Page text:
Comments on Existing Conditions and Opportunities Report

The following comments were submitted via email to the VTA regarding the existing conditions and opportunities of South Bascom Avenue, as outlined in the report found at this link:

http://vtaorgcontent.s3-us-west-1.amazonaws.com/Site_Content/VTA%20Bascom%20CS%20Study__AttachC_Existing%20Transit%20Condition.pdf

Unfortunately, I won’t be able to attend tonight’s meeting, so please accept this email as my input to the public record. If there is an answer to my question about utilization below, please include that in the public record.

After reviewing the Transit Conditions Report and Potential Improvements Report, I found a number of good gems including,” Along the entire 5.7 mile long study corridor, the average northbound AM and PM peak period travel speeds are 10.9 MPH and 10.0 MPH respectively, while the average southbound AM and PM peak period travel speeds are 10.4 MPH and 9.1 MPH respectively.”

What I couldn’t find anywhere is the utilization of those buses. For example, how many people are typically on the buses at various times?

Also, the report suggests that bus stops are, on average, 2,500 feet apart.

Given that there are rapid changes in mobility due to sharing, electrification and autonomy,  VTA should be considering those elements as part of the long-term solution for Bascom Avenue.

Navya at CES2018
Navya Robo-Taxi Example at CES2018

For instance, with the addition of smaller autonomous shuttles, such as is being demonstrated currently in Las Vegas and will be in San Jose later this year, the need for stops every 2,500 feet would no longer be necessary, as shuttles could handle the last-mile. This could allow the distance between stops to be extended to a mile or two, greatly reducing the number of stops while increasing the average speed.

As evidence as to why I believe that autonomous shuttles and other forms of alternative transit (e.g. dockless bikes, scooters, etc.) need to be part of the plan for Bascom, here is an interview/article I just published with a representative of transit operator Keolis

http://viodi.com/2018/04/18/autonomous-buses-better-utilization-ces2018/

and a proposal for how the VTA bus network could be reconfigured as the shift to autonomous shuttles becomes real

 


5/11/18 Update

[Note: The VTA responded on 5/11/18 with the following response. The attached draft report they sent is encouraging in terms of how they are looking at technology]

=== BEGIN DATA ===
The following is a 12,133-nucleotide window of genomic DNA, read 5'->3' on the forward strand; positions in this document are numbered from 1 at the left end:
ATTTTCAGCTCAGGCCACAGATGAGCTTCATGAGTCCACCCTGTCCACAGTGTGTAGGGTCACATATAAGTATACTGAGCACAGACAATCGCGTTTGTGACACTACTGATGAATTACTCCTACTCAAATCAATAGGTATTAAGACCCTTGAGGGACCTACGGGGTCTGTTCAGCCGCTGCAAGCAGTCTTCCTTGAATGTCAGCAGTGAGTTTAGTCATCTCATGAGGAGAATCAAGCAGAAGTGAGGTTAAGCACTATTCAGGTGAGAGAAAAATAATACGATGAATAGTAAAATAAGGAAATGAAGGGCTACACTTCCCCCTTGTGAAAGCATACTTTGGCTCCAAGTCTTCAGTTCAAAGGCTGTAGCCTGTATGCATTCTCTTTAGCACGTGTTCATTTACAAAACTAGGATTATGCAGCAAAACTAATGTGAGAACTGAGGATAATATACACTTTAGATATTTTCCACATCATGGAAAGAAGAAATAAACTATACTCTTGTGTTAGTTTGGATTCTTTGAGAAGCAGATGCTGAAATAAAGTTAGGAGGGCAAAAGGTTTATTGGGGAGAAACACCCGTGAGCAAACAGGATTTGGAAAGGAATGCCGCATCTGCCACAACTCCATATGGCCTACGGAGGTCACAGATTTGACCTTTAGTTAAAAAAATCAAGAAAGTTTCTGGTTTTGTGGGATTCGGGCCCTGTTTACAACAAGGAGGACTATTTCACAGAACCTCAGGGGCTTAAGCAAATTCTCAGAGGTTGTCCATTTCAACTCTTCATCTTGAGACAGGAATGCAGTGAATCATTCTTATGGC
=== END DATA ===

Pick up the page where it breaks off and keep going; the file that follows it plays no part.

Hello Kyle,
Here are the responses from the project lead of the Bascom Complete Streets Study.

After reviewing the Transit Conditions Report and Potential Improvements Report, I found a number of good gems including,” Along the entire 5.7 mile long study corridor, the average northbound AM and PM peak period travel speeds are 10.9 MPH and 10.0 MPH respectively, while the average southbound AM and PM peak period travel speeds are 10.4 MPH and 9.1 MPH respectively. What I couldn’t find anywhere is the utilization of those buses. For example, how many people are typically on the buses at various times?

Response:
Average weekday ridership for route 61 is 1,562 and average weekday ridership for route 62 is 1,495.

Ken’s Response – Hmmm, how many riders per bus on average?

Also, the report suggests that bus stops are, on average, 2,500 feet apart. Given that there are rapid changes in mobility due to sharing, electrification and autonomy, VTA should be considering those elements as part of the long-term solution for Bascom Avenue. For instance, with the addition of smaller autonomous shuttles, such as is being demonstrated currently in Las Vegas and will be in San Jose later this year, the need for stops every 2,500 feet would no longer be necessary, as shuttles could handle the last-mile. This could allow the distance between stops to be extended to a mile or two, greatly reducing the number of stops while increasing the average speed. As evidence as to why I believe that autonomous shuttles and other forms of alternative transit (e.g. dockless bikes, scooters, etc.) need to be part of the plan for Bascom, here is an interview/article I just published with a representative of transit operator Keolis

Response:
I recommend you read the VTA’s staff recommended policy for automated driving systems. This policy recommendation is going to VTA committees this month (May 2018). Internally, VTA transportation planning staff have been talking about these new technologies for a while.

I like the idea of innovative ways for first-last mile connection to transit as an implementation strategy for this plan.

Note that, in general, improving transit service and transit amenities is not just for congestion relief, it also addresses equity issues regarding access to transportation for seniors, people who can’t drive, people who don’t use technology, etc.

Kind Regards,
VTA Community Outreach
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https://winchesterurbanvillage.files.wordpress.com/2018/05/vta-policy_memo-to-vta-commiteesboard.pdf

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